“The financial result isn’t where we want it to be, and the metrics that matter reflect that. That’s disappointing,” he said during the briefing.
Umbers claims there are positives and argues that Myer has made “significant progress to deliver his ‘New Myer’ vision” but then, for 17 years, we have heard a similar tune, sometimes played with better underlying numbers.
Retail conditions have been challenging with more competition and subdued consumer spending and discount fatigue, as Umbers claims.
However, the Myer solution is to plunge more downmarket than ever before by relying on – pardon the contradiction to discount fatigue – “dedicated clearance floors in eight stores”.
Consider the confusing message that clearance floors in existing stores sends to consumers, not just where they are located, but across the store network.
It is incomprehensible that Umbers should be excited about have 20,000 sqm of premium retail floorspace devoted to offloading buying mistakes, to clearing the merchandise that customers didn’t want to buy or, at least, rejected the value proposition of the original pricing structures.
Myer morphing to discount brand Dimmeys doesn’t seem like a particularly smart strategy and the damage to brand and retail positioning will be substantial, notwithstanding Umbers’ enthusiasm for results of a trial of the dedicated clearance floor at Frankston.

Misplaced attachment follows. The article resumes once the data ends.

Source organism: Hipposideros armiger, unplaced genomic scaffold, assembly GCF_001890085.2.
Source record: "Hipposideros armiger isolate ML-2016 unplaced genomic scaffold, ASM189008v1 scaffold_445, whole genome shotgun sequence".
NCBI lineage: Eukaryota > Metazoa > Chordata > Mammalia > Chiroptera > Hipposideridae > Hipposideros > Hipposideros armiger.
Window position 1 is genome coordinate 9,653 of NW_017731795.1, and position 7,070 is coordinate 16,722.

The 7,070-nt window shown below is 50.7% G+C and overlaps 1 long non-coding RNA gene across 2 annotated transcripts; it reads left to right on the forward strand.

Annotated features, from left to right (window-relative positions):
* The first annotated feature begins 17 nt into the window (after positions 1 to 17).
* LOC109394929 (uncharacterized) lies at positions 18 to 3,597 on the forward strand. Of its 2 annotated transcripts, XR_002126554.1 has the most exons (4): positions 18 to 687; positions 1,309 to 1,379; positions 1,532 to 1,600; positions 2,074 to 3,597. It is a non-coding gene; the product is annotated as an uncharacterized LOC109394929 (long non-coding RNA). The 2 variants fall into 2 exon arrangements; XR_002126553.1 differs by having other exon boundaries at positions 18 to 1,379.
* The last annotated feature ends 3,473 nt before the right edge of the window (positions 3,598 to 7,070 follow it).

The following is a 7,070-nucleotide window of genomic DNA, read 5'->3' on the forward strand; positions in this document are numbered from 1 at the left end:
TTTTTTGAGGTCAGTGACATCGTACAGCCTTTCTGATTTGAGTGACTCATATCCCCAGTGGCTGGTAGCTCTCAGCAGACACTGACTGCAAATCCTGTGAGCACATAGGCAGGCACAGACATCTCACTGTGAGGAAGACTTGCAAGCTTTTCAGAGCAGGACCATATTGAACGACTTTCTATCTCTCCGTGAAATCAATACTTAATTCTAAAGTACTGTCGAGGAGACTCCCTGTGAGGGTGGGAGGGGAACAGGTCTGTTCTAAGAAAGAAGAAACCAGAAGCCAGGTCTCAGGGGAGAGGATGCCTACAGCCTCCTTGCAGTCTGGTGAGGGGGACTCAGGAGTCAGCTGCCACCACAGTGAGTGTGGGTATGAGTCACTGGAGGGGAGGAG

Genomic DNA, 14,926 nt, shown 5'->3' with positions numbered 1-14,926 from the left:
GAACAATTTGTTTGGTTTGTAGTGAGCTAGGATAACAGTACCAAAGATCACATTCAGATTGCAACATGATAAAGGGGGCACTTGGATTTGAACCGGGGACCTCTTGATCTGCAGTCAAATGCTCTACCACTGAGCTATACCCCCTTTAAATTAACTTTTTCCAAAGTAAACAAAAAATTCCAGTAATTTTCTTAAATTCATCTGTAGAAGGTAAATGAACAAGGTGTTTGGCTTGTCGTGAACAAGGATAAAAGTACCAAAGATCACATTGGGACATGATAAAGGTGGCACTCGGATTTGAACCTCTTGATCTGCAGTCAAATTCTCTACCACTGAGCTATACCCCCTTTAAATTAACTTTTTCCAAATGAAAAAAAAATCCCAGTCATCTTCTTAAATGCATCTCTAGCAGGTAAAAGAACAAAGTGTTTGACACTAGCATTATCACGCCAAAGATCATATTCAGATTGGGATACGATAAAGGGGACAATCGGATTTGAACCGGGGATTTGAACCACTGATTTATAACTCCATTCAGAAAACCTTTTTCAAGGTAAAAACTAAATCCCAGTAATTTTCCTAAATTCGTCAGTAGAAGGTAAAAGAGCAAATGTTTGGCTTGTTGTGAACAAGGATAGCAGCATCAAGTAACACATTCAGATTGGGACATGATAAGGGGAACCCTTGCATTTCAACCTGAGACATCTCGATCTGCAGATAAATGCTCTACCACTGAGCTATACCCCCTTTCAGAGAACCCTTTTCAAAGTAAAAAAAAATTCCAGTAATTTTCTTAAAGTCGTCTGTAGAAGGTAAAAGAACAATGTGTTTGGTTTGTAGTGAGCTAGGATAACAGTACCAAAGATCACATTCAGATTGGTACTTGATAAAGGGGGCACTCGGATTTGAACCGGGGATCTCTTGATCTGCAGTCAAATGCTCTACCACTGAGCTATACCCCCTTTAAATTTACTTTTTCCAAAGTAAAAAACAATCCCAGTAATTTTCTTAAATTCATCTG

Anyway, Myer clearance spaces are already at the Frankston, Penrith, Logan, Roselands, Tea Tree Plaza and Knox stores as well as, incredibly, the tourist-rich Perth city store and the new Pacific Fair store on the Gold Coast.
If the clearance floors don’t fire up the turnaround, there is always the Myer shrink strategy that has cut retail floorspace by 24,368 sqm through store closures in the past year at Wollongong, Brookside and Orange and surrendered space at Dubbo and Cairns.
But wait. There’s more! Myer will not renew leases at Colonnades, Belconnen and Hornsby which, when those closures occur, will have trimmed a total of 74,670 sqm of retail floorspace since September 2015.
Interestingly, there is nowhere near the level of angst from landlords that would have been the case in years gone by when Myer exits a store.
Myer is simply not the drawcard it used to be, does not generate the level of traffic it once did and limits rental growth from landlords by splitting sales of retail brands located in the centre that are also trading from concessions within the department store.
Concession sales in Myer stores in FY17 were up 17 per cent to $702 million while Myer exclusive brand sales were down 10.4 per cent.
Since the launch of Umbers’ strategy in 2015, Myer exclusive brand sales have dropped by more than $100 million while concession sales are have increased by $200 million.